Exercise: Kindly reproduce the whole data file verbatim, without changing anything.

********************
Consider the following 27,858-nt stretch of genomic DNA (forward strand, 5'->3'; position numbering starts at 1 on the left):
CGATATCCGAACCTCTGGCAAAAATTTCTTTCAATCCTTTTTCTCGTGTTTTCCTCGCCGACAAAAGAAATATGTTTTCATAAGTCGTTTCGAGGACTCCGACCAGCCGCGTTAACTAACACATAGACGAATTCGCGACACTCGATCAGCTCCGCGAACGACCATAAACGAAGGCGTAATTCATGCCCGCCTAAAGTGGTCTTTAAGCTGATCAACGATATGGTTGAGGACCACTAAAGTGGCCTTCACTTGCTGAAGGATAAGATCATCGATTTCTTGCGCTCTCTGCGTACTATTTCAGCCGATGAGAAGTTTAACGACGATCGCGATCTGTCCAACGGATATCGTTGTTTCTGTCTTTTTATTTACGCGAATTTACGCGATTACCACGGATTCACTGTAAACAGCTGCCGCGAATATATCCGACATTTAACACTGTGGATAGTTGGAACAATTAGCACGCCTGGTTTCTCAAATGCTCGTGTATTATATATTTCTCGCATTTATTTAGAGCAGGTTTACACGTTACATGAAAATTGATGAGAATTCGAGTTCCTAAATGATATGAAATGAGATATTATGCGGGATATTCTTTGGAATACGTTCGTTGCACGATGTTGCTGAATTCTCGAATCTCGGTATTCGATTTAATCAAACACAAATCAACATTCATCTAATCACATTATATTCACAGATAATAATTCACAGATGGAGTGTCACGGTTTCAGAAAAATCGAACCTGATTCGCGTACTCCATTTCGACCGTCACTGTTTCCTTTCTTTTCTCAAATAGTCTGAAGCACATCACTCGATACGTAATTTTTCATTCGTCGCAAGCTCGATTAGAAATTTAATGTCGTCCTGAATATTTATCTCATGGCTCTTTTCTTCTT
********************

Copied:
Consider the following 27,858-nt stretch of genomic DNA (forward strand, 5'->3'; position numbering starts at 1 on the left):
CGATATCCGAACCTCTGGCAAAAATTTCTTTCAATCCTTTTTCTCGTGTTTTCCTCGCCGACAAAAGAAATATGTTTTCATAAGTCGTTTCGAGGACTCCGACCAGCCGCGTTAACTAACACATAGACGAATTCGCGACACTCGATCAGCTCCGCGAACGACCATAAACGAAGGCGTAATTCATGCCCGCCTAAAGTGGTCTTTAAGCTGATCAACGATATGGTTGAGGACCACTAAAGTGGCCTTCACTTGCTGAAGGATAAGATCATCGATTTCTTGCGCTCTCTGCGTACTATTTCAGCCGATGAGAAGTTTAACGACGATCGCGATCTGTCCAACGGATATCGTTGTTTCTGTCTTTTTATTTACGCGAATTTACGCGATTACCACGGATTCACTGTAAACAGCTGCCGCGAATATATCCGACATTTAACACTGTGGATAGTTGGAACAATTAGCACGCCTGGTTTCTCAAATGCTCGTGTATTATATATTTCTCGCATTTATTTAGAGCAGGTTTACACGTTACATGAAAATTGATGAGAATTCGAGTTCCTAAATGATATGAAATGAGATATTATGCGGGATATTCTTTGGAATACGTTCGTTGCACGATGTTGCTGAATTCTCGAATCTCGGTATTCGATTTAATCAAACACAAATCAACATTCATCTAATCACATTATATTCACAGATAATAATTCACAGATGGAGTGTCACGGTTTCAGAAAAATCGAACCTGATTCGCGTACTCCATTTCGACCGTCACTGTTTCCTTTCTTTTCTCAAATAGTCTGAAGCACATCACTCGATACGTAATTTTTCATTCGTCGCAAGCTCGATTAGAAATTTAATGTCGTCCTGAATATTTATCTCATGGCTCTTTTCTTCTT